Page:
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Commuter Services

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An express bus service (also known as commuter bus service) is a bus service that is intended to run faster than normal bus services between the same two commuter or destination points.

Express buses operate on a faster schedule by not making as many stops as normal bus services and often taking quicker routes, such as along freeways. They may also operate out of park and rides only during rush hour in peak direction or operate as all-day service.

The fare on an express bus service may be higher than normal parallel services, for the quicker service. Many express buses require passengers to purchase tickets before boarding the bus, speeding up the service.

A transit bus (also commuter bus, city bus, town bus, stage bus, public bus or simply bus) is a type of bus used on shorter-distance public transport bus services which include low-floor buses, double-decker buses, articulated buses and minibusses.

These are distinct from all-seated coaches used for longer distance journeys and smaller minibuses, which are typically used for paratransit (demand-responsive) services.


As they are used in a public transport role, transit buses can be operated by publicly run transit authorities or municipal bus companies, as well as private transport companies on a public contract or fully independent basis. Due to the local authority use, transit buses are often built to a third-party specification put to the manufacturer by the authority. Early examples of such specification include the ‘Greater Manchester’ Leyland Atlantean, and DMS-class London Leyland Fleetline. New transit buses may be purchased each time a route/area is contracted, such as in the London Buses tendering system.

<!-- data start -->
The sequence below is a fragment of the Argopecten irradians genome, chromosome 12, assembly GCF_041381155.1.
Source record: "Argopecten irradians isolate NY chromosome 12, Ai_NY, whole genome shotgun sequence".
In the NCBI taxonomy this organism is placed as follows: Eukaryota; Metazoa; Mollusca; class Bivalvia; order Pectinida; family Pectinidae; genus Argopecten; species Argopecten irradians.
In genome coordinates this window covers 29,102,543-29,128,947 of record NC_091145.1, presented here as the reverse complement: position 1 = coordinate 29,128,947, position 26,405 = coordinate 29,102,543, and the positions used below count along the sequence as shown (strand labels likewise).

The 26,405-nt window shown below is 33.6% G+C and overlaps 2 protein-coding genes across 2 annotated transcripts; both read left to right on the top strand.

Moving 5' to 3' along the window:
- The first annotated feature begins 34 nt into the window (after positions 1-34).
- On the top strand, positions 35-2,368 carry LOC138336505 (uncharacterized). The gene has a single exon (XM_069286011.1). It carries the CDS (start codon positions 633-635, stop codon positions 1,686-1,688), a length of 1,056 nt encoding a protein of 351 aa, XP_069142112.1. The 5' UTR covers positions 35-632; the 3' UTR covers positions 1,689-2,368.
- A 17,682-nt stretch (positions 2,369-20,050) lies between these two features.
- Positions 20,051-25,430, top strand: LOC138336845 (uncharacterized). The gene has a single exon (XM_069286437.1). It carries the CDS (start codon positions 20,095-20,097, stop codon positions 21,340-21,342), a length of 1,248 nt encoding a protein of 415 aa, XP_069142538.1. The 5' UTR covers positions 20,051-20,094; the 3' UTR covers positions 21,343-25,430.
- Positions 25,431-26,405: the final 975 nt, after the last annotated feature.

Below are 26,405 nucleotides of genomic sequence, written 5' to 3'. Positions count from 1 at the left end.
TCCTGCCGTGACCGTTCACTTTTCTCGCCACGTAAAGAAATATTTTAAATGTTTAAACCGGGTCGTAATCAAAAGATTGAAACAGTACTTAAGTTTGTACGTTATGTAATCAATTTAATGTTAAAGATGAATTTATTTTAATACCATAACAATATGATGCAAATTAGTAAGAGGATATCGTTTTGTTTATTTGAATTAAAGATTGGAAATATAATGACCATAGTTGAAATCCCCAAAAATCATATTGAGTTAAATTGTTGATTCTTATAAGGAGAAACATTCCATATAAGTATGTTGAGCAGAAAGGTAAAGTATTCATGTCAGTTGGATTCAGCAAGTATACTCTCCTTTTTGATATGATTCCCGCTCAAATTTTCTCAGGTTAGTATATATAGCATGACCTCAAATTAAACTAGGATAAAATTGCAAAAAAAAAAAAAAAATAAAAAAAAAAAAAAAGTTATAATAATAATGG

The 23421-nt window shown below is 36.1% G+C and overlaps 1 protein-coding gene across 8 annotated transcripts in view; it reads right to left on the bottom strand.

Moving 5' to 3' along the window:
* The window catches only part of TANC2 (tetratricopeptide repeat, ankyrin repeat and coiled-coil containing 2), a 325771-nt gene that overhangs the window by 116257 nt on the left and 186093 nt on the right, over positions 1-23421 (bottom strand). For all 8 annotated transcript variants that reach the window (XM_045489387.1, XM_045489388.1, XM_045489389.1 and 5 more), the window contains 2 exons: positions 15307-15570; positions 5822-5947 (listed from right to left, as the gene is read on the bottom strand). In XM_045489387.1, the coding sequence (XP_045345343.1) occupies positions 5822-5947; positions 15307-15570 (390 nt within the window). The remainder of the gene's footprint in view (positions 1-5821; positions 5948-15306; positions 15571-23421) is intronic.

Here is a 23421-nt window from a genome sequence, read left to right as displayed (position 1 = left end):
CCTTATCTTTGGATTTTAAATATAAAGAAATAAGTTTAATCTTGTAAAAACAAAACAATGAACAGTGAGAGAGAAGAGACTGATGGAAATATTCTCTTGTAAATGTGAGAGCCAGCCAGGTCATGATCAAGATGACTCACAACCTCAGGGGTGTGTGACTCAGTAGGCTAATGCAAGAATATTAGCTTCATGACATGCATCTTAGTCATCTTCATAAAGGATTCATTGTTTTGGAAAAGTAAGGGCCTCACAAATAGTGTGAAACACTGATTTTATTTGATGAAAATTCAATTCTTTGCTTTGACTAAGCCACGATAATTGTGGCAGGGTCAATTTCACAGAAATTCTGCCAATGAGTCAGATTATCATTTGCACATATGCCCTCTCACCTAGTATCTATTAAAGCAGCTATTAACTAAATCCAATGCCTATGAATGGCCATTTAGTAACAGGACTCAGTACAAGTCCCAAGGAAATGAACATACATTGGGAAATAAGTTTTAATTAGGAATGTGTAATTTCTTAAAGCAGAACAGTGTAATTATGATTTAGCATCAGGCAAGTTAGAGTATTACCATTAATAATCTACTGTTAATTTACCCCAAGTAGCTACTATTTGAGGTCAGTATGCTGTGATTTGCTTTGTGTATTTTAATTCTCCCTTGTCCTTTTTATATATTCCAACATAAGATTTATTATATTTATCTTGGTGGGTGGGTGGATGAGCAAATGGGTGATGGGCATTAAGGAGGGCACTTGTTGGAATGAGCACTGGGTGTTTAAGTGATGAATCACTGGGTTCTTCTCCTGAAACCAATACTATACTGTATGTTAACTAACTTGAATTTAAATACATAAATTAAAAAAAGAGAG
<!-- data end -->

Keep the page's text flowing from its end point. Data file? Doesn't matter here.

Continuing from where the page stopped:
The operating area of a transit bus may also be defined as a geographic metropolitan area, with the buses used outside of this area being more varied with buses purchased with other factors in mind. Some regional-size operators for capital cost reasons may use transit buses interchangeably on short urban routes as well as longer rural routes, sometimes up to 2 or 3 hours. Often transit bus operators have a selection of ‘dual-purpose’ fitted buses, that is standard transit buses fitted with coach-type seating, for longer-distance routes.

Sometimes transit buses may also be used as express buses on a limited-stopping or non-stop service at peak times, but over the same distance as the regular route.